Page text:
‘The Things We Bury’
The race is on between Coulson’s motley band and Hydra to discover the hidden alien city and the true power of the mysterious obelisk. But before all that, let’s sit down and get some much-needed back-story out of the way.
Yes, SHIELD fans, with only two more episode before the winter finale, ‘The Things We Bury’ feels like one big setup for what’s to come, filling in a few gaps in the narrative and answering a couple of questions before venturing forward next week.
Opening in Austria 1945, we find Reinhardt (aka Daniel Whitehall) ‘experimenting’ with the Obelisk and its effects. He comes across a young Asian woman who is unaffected when she touches the obelisk, but his experiments are cut short with the announcement of the Red Skull’s death at the hands of our favourite shield wielding American Patriot.
Reinhardt is interrogated by Peggy Carter (reminding viewers that she has her own show coming up in 2015) and is locked away for fifty, only to be freed by undercover Hydra agents who reveal that they found the woman from 1945, who, as it transpires hasn’t aged a day. It isn’t long before Reinhardt is channelling his inner Josef Mengele and engaging in some disturbingly dark surgery.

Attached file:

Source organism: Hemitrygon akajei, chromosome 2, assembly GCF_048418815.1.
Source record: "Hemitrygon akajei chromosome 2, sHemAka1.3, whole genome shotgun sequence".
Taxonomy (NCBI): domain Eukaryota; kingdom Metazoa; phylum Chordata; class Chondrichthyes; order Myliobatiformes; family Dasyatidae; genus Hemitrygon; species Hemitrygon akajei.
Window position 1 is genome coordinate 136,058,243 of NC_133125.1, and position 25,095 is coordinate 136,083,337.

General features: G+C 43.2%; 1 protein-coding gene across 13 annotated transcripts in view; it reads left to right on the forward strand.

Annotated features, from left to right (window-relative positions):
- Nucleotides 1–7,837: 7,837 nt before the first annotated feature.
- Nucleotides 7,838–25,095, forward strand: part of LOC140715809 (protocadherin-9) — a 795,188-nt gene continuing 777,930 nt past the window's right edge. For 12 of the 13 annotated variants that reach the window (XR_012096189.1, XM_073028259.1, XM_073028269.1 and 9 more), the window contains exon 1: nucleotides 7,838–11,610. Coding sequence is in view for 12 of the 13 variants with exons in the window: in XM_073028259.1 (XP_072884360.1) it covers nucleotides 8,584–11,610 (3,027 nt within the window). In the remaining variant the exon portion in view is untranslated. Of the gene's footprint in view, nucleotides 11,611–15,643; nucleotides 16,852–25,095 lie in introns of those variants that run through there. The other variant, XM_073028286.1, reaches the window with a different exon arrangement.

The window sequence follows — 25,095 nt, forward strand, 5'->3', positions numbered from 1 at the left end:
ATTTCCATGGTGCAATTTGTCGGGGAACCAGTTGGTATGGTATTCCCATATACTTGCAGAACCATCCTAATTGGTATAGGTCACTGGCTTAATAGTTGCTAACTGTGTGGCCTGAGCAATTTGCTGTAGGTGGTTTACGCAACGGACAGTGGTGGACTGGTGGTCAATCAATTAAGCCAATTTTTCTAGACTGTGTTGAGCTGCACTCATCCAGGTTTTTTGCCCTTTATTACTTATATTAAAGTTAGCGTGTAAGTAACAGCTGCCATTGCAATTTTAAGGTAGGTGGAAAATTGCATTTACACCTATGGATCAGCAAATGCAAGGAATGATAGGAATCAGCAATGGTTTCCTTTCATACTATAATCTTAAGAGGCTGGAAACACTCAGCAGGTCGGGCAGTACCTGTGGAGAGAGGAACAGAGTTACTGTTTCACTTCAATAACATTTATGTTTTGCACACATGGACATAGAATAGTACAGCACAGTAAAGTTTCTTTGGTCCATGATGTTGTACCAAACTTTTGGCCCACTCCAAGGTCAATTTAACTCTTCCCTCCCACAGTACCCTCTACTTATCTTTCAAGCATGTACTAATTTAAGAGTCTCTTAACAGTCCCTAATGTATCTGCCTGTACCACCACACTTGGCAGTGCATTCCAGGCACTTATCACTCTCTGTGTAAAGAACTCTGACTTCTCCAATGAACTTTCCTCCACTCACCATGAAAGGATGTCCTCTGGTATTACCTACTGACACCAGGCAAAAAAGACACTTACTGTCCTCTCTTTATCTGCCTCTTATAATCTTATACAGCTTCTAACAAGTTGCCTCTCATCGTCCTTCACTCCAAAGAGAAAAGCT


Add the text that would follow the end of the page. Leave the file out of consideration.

Reinhardt/Whitehall’s flashbacks were an interesting look at the mythical villainous Hydra head, and they answered a few burning questions, mostly regarding his infinite youth and Skye’s parentage. We also learn The Doctor’s ultimate goal with Hydra and his burning desire to kill Whitehall.
Meanwhile, back in the present, Coulson and his team split up, with Coulson leading half his team in a hunt for the alien city while the rest of the crew do… paperwork. Yes, May and co. are left with very little to do besides filter through old files and offer ways into the flashbacks, slowing the pace way down to the point of clunky dullness.
Even Morse’ interrogation of Bakshi, which felt like it should’ve revealed more than it did, was simply another way to convey dull back-story. The cyanide in the cheek however was a nice touch.
With all this going on, the show even has time to make for some dark, twisted family drama. As a matter of fact, the Ward/brother subplot was perhaps the weakest point of the show. Tonally it felt out of place, with clunky dialogue and severe lack of emotion in a subplot that deserved more. Even the revelation that Ward may have murdered his brother and their mother feels empty.
Thankfully, the episode picks up whenever Coulson and his team are on screen, with Coulson’s briefing to Skye and Tripp regarding the devices a wonderfully, humorous exchange, with Clark Gregg’s trademark deadpan delivery selling it every way.
The pace picks up in the last third with a blistering shootout and a wonderfully tense confrontation between Coulson and The Doctor, with Tripp’s life hanging in the balance. It’s a great ending and sets the tone nicely for the next couple of episodes to come.